While admitting that creating mortgage lending regulations that prevent abuse without over-burdening community banks is ""challenging,"" ""Federal Reserve"":http://www.federalreserve.gov/default.htm governor ""Elizabeth A. Duke"":http://www.federalreserve.gov/aboutthefed/bios/board/duke.htm suggested Friday that policymakers ""abandon efforts for a one-size-fits-all approach.""[IMAGE]
Speaking before the ""Community Bankers Symposium"":http://www.chicagofed.org/webpages/events/2012/community_bankers_symposium.cfm in Chicago, Duke said the Federal Reserve has received a large volume of comments from community banks expressing concern over the proposed regulatory capital requirements.
Duke first let community bankers know the federal regulatory agencies agreed to postpone the requirements that were set to go into effect at the start of next year.
""It's still far too early in the process to know where we and the other agencies are going to come out on these and other issues,"" Duke stated.
However, she acknowledged the importance of community banking in the mortgage lending market and stated that if [COLUMN_BREAK]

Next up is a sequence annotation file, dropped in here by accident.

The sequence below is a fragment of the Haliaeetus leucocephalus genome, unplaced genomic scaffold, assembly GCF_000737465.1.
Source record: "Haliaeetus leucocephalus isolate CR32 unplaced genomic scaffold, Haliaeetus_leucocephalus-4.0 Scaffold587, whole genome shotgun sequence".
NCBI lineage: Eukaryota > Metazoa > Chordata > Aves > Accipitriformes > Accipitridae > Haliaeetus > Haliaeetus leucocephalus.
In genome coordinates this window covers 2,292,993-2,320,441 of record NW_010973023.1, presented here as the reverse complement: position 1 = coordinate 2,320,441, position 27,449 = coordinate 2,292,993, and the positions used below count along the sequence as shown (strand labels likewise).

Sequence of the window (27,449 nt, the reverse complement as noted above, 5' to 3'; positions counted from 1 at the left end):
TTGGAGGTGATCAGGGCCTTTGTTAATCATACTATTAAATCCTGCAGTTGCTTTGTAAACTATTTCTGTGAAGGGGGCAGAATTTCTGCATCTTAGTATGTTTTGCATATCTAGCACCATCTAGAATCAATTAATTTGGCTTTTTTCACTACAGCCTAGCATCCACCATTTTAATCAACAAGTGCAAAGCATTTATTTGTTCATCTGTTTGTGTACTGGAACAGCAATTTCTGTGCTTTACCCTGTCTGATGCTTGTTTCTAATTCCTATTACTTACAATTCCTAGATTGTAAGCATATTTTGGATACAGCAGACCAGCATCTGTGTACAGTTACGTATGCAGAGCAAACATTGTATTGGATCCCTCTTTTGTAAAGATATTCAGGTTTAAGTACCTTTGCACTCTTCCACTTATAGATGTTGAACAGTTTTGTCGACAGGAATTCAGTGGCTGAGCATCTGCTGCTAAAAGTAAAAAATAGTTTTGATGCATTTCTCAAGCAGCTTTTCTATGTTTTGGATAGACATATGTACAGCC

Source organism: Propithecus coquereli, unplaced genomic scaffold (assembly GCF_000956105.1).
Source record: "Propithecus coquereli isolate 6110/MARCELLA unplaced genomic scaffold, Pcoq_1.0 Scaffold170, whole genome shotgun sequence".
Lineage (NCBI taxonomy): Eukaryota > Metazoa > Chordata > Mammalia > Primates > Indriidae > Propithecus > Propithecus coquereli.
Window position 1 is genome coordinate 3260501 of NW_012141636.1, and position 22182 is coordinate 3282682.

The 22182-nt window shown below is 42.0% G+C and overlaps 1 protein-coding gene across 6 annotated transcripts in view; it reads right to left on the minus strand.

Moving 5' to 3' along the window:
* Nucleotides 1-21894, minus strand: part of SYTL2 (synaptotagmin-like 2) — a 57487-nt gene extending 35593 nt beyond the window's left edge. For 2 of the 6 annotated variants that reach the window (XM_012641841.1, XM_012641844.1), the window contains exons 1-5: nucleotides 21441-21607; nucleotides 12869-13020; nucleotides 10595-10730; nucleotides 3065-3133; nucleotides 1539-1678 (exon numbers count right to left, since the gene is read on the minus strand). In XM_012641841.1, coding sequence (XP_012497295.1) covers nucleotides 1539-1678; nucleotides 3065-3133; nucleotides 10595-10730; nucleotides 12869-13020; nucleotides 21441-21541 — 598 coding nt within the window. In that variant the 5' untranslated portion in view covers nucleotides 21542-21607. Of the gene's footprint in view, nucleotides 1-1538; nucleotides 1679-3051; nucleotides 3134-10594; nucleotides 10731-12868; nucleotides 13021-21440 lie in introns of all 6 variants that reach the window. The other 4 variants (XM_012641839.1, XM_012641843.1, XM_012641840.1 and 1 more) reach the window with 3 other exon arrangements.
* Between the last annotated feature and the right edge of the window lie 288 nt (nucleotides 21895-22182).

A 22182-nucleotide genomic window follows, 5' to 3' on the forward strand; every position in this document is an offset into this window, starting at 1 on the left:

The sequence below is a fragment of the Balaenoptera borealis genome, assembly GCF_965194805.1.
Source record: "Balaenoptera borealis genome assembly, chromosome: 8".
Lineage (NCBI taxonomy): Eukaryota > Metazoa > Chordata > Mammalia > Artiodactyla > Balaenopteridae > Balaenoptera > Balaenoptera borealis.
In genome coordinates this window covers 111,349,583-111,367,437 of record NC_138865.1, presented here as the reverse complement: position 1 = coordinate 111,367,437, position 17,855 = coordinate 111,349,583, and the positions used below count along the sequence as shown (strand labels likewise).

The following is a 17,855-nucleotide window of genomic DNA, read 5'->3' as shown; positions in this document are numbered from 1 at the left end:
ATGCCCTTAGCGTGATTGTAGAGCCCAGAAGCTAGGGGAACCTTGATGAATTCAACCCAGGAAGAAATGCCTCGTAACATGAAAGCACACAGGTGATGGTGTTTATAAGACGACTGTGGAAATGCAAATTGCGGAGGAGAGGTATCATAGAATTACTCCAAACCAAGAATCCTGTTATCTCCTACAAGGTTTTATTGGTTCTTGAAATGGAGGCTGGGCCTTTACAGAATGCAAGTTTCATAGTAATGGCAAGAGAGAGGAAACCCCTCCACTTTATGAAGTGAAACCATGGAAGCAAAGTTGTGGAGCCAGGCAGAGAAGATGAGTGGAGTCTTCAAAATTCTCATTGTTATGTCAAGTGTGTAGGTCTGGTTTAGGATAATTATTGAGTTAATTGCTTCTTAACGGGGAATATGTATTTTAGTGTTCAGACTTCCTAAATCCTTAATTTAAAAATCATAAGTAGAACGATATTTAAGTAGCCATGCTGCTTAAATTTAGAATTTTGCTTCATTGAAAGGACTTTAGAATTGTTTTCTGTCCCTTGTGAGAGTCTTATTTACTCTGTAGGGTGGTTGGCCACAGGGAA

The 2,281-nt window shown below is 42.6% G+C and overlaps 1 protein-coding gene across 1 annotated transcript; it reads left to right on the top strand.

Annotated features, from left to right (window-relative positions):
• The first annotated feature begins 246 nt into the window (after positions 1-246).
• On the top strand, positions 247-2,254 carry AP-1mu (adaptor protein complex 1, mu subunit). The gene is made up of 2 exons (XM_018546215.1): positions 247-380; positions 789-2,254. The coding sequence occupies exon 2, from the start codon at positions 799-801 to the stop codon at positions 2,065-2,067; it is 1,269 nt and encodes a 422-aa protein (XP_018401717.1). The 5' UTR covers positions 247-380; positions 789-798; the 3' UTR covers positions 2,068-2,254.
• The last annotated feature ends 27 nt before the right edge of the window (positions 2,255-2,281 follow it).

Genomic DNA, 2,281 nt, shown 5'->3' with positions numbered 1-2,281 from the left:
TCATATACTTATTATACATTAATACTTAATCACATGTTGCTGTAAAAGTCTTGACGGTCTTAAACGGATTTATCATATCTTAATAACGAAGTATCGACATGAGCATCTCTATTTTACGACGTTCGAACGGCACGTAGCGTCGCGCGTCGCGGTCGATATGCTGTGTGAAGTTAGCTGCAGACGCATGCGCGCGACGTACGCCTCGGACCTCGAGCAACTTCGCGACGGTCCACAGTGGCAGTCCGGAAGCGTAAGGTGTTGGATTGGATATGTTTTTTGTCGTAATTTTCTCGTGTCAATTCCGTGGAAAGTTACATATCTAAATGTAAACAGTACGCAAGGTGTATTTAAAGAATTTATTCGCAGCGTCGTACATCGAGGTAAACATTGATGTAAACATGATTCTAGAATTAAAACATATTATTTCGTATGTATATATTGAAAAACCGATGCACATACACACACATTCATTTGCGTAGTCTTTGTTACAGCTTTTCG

regulations are complicated and expensive enough to deter ""significant numbers"" of community banks from the market, ""it should raise red flags and spur policymakers to reassess.""
With a growing market share, community banks and credit unions originated about 25 percent of mortgage loans in 2011, according to Duke.
While community banks do tend to engage in some practices that ""share[s] some characteristics with subprime lending,"" according to Duke, they do so without apparent negative impacts on the market or their own businesses.
""Community bankers argue that they never engaged in the sort of lending practices that led to the financial crisis,"" Duke stated. ""And I think that in most cases, the evidence supports their claims.""
Fed data shows community banks are largely correct in their assertions. During the financial crisis, serious delinquency rates for fixed-rate, subprime loans neared 22 percent, and serious delinquencies for variable-rate, subprime loans neared 46 percent.
However, community banks did not experience serious delinquency rates of more than about 4 percent.
Despite the fact that community banks do not appear to have contributed much to the financial crisis, they may bear the brunt of the burden as the government attempts to prevent a repeat of the conditions that led to the crisis.
""[M]any community banks simply do not have the resources to appropriately comply with all of the pending regulatory changes pertaining to mortgage lending,"" Duke said. ""Thus, the cost of solving the problem falls disproportionately on them.""